I know I'm going to catch flak from the technophiles out there, but I wanted to forward along to you all the story I wrote yesterday on the Navy awarding its highest civilian honor to Rep. John Murtha (D-Pa.). No, this is not specifically "defense tech," but it does relate to someone who has a lot of influence on who gets it.
Anyway, I reported yesterday in a story that has hit the Drudge Report today that former SecNav Donald Winter awarded Murtha with the Navy's Distinguished Civilian Service medal. This has rubbed some vet groups the wrong way, since Murtha's anti-war outrage boiled over in May 2006 when he disclosed private briefings from Marine officials who told him civilians had been killed by grunts in Haditha in 2005 and there was an investigation going on about why.
As you all know, Murtha called the Marines (and one Navy corpsman) "cold blooded" killers and has refused to recant his position or apologize for his remarks despite the Marines' acquittal in military courts on all counts.
Well, I just got off the phone with a Navy official who gave me a few more details on how the award was bestowed and why.
Bottom line, it was a unilateral decision by then SecNav Donald Winter, who, just days before he left office, gave these awards to key members of the Senate and House Armed Services Committee, and the House and Senate Appropriations Committee's defense panel. In other words, he gave them to the folks who gave the Navy money and gear. The official was unable to provide me with a list of exactly whom these medals were awarded to (pretty special award, huh?).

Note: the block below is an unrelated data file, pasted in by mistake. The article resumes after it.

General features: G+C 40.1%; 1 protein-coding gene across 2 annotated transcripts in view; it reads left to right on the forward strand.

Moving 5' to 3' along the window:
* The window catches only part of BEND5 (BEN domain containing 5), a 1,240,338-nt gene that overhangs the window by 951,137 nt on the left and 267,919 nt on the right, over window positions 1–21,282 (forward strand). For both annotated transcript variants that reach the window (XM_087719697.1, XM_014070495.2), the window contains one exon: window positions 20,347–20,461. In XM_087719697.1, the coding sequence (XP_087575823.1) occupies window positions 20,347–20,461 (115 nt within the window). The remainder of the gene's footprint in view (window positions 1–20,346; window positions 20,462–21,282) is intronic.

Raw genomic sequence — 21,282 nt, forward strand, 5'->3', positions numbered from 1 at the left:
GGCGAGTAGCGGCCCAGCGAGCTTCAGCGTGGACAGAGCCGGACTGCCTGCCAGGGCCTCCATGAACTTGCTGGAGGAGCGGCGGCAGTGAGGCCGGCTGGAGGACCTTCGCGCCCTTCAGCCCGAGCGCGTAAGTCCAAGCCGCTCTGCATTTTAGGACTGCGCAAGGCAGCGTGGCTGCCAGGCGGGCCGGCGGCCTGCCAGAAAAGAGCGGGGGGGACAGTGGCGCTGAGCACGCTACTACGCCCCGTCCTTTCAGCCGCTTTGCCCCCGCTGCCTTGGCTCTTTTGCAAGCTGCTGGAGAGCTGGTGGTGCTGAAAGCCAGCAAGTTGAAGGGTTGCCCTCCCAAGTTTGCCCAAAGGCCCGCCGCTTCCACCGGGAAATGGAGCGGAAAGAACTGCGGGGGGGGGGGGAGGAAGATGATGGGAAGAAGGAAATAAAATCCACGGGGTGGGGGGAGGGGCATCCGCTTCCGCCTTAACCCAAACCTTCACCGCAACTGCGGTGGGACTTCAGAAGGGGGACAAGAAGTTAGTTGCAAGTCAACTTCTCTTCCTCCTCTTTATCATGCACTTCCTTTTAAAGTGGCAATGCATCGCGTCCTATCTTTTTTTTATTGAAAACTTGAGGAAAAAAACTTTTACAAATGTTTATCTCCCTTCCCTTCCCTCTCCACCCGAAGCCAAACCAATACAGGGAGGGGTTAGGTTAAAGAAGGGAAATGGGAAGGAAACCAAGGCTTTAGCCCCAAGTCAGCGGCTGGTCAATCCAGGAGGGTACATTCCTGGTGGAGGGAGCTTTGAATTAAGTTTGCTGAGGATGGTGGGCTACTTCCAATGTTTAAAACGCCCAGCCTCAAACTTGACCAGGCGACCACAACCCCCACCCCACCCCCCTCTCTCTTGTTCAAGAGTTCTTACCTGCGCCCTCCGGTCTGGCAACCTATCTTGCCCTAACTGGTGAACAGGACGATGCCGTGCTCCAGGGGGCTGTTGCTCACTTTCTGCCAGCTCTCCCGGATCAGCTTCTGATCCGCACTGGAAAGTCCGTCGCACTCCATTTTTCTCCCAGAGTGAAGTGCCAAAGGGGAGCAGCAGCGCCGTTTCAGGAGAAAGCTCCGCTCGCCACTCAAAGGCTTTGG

The Navy official told me a typical civilian can be nominated for the award and the nomination goes before a board where it's forwarded to the SecNav who makes the final call. But that didn't happen this time.
Also, I asked for official Navy reaction to the outcry from some vets groups and the petition drive to rescind the award from Murtha and he said, "I'm not going to go down that spiral with you."
Q: Does the Navy stand by the award?...
A: "The Secretary of the Navy has the authority to present this award, and he did so."
And, even more mysteriously, you'd think that if the Navy was going to bestow its highest civilian award on not just one, but several civilians at one time, they'd have a pretty big ceremony or something, right? Well, the official couldn't provide me with any information on when the awards were given, where the ceremony -- if any -- was held, or whether the awards were simply mailed to the recipients with a nice letter.
The official said he'd get back to me when he found that out, so I'll update you when he does.